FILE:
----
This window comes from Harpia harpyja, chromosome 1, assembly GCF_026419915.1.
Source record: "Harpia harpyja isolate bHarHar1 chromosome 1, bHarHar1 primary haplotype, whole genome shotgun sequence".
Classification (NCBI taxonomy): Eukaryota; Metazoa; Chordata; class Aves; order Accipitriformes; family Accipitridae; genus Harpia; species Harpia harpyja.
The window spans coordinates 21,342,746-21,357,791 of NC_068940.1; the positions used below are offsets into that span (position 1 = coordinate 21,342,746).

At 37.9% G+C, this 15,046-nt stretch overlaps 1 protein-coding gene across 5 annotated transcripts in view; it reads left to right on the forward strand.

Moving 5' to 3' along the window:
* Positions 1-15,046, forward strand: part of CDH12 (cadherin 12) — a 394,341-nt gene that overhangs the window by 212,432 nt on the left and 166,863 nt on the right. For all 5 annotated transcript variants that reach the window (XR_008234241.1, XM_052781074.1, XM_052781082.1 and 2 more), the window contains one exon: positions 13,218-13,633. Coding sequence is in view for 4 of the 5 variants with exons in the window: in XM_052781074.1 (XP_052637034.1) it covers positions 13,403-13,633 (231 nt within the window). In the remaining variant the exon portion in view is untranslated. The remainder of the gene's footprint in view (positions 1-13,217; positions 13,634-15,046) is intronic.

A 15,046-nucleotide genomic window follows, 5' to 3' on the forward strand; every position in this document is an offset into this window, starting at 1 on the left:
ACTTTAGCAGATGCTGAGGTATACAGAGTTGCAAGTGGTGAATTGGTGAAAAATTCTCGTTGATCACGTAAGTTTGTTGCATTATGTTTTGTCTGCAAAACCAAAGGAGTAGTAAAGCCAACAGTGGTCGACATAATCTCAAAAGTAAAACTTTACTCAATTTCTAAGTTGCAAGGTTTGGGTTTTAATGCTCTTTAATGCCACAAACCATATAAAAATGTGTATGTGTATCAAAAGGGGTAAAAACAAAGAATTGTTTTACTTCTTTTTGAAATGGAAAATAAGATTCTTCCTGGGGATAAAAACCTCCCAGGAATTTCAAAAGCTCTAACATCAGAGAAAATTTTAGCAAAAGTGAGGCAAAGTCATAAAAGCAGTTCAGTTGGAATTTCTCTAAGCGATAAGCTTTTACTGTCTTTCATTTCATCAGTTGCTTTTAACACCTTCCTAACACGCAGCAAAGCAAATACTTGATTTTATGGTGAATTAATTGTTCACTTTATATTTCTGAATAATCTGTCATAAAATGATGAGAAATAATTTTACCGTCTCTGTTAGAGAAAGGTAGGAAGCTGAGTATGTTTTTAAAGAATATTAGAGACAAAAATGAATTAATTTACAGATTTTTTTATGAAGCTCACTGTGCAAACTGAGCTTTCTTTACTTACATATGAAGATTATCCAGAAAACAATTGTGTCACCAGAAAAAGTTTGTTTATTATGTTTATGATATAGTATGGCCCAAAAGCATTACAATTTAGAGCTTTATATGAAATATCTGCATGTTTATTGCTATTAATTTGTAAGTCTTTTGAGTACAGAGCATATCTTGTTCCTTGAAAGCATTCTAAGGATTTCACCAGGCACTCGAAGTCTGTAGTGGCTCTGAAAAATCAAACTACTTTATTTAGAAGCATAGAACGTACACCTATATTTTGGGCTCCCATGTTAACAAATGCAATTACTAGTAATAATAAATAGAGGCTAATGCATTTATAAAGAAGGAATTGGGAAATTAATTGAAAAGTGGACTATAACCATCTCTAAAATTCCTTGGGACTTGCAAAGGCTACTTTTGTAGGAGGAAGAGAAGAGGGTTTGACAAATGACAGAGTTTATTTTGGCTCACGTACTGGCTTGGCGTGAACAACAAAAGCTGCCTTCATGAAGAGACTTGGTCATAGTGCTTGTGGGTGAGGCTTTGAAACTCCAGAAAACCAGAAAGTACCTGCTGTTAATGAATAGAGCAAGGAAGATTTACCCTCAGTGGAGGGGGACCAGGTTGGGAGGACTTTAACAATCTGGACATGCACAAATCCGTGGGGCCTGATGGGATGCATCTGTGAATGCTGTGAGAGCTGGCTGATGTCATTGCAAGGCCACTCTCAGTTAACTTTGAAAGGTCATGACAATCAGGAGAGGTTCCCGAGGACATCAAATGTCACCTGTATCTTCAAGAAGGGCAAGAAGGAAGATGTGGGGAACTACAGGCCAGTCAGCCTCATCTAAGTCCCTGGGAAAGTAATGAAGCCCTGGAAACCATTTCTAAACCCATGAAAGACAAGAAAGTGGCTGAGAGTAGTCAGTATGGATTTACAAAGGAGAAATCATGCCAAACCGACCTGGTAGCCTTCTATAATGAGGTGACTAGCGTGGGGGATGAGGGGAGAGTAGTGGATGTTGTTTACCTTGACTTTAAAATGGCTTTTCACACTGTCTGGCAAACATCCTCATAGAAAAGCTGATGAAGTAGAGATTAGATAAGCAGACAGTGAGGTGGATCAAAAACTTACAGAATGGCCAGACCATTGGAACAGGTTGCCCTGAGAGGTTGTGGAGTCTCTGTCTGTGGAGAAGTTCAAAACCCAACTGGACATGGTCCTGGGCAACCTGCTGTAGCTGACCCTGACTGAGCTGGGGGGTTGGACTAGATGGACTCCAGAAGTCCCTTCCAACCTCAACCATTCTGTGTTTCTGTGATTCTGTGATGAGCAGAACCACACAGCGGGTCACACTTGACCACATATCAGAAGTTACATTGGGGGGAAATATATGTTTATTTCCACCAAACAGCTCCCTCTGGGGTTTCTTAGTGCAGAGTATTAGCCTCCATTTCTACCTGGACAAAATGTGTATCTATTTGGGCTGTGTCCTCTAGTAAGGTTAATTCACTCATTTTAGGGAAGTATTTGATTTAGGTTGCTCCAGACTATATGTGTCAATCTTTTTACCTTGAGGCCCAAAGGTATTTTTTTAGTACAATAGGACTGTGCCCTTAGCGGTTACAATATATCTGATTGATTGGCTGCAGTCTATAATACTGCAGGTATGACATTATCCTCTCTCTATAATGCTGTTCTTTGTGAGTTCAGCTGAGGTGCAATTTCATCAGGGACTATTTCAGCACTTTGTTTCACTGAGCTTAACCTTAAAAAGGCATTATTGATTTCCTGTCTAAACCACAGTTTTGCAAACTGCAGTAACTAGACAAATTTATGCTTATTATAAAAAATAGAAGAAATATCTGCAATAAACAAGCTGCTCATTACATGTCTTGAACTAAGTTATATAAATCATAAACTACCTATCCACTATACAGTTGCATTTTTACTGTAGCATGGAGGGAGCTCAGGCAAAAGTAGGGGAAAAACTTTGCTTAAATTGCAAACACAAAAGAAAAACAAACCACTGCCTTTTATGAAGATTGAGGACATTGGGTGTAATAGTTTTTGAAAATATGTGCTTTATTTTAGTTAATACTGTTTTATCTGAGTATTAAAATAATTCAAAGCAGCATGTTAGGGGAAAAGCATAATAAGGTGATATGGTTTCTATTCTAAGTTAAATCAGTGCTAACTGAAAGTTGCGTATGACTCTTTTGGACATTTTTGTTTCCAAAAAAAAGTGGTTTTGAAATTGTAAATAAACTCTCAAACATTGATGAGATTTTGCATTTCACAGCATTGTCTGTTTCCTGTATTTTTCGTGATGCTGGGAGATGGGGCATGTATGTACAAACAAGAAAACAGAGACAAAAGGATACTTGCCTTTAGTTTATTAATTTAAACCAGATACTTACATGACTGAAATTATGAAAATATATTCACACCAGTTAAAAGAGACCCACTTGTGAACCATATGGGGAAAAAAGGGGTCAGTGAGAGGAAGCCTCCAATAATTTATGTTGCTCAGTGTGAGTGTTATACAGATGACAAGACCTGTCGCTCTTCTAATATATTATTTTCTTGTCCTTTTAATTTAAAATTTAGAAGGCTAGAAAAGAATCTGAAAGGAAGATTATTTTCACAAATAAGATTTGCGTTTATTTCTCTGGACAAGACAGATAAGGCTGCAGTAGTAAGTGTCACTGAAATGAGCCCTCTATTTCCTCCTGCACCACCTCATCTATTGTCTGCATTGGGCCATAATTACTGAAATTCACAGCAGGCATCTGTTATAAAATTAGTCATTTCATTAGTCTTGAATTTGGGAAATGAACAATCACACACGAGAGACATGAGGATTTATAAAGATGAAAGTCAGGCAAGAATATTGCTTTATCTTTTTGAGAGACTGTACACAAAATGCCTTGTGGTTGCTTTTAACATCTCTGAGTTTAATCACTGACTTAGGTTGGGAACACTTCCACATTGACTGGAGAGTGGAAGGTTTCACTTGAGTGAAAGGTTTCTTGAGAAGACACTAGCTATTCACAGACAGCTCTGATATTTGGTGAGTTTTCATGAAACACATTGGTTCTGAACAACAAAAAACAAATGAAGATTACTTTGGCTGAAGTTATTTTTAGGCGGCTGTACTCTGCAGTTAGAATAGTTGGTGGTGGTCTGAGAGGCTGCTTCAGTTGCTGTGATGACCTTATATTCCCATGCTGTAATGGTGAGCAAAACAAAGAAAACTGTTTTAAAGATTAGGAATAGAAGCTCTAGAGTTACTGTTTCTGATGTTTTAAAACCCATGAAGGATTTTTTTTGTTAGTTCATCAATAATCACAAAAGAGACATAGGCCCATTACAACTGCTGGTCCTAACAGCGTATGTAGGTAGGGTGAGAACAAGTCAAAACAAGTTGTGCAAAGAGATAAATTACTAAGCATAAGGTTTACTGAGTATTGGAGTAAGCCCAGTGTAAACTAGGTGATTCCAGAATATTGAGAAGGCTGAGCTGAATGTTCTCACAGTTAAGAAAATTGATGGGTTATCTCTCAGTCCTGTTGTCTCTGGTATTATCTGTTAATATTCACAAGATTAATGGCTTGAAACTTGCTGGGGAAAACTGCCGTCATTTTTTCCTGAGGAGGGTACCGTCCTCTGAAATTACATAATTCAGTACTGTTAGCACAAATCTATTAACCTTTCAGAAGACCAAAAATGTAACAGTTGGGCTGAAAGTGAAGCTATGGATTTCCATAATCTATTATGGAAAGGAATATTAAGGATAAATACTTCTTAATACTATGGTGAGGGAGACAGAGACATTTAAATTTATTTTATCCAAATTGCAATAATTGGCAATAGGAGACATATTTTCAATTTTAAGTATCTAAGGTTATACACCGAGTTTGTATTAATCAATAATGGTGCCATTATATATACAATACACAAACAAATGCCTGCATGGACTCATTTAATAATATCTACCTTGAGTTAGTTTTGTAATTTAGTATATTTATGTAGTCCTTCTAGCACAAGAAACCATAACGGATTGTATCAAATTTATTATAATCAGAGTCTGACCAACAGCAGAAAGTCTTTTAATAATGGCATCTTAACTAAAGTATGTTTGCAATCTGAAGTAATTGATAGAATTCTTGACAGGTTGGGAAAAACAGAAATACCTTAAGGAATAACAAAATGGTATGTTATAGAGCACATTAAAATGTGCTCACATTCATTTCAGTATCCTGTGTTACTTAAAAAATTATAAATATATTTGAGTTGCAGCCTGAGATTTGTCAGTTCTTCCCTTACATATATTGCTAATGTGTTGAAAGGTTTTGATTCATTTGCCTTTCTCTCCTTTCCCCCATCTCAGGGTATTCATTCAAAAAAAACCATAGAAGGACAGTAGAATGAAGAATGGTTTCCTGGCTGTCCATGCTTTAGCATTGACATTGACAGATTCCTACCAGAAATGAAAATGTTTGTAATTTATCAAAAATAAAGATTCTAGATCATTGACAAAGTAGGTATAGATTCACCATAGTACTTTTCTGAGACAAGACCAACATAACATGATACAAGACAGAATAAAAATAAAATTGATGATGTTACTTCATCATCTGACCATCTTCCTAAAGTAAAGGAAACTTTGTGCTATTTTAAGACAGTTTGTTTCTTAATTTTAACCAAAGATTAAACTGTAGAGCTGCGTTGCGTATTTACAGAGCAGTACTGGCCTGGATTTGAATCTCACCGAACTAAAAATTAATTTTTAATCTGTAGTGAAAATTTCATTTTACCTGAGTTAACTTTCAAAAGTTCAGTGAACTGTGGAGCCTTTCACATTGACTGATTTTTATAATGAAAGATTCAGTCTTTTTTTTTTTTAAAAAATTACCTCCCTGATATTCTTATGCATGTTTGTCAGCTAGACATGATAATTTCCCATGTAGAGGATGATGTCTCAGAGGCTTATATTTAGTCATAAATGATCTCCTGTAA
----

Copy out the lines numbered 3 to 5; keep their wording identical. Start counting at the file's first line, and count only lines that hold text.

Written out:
Classification (NCBI taxonomy): Eukaryota; Metazoa; Chordata; class Aves; order Accipitriformes; family Accipitridae; genus Harpia; species Harpia harpyja.
The window spans coordinates 21,342,746-21,357,791 of NC_068940.1; the positions used below are offsets into that span (position 1 = coordinate 21,342,746).

At 37.9% G+C, this 15,046-nt stretch overlaps 1 protein-coding gene across 5 annotated transcripts in view; it reads left to right on the forward strand.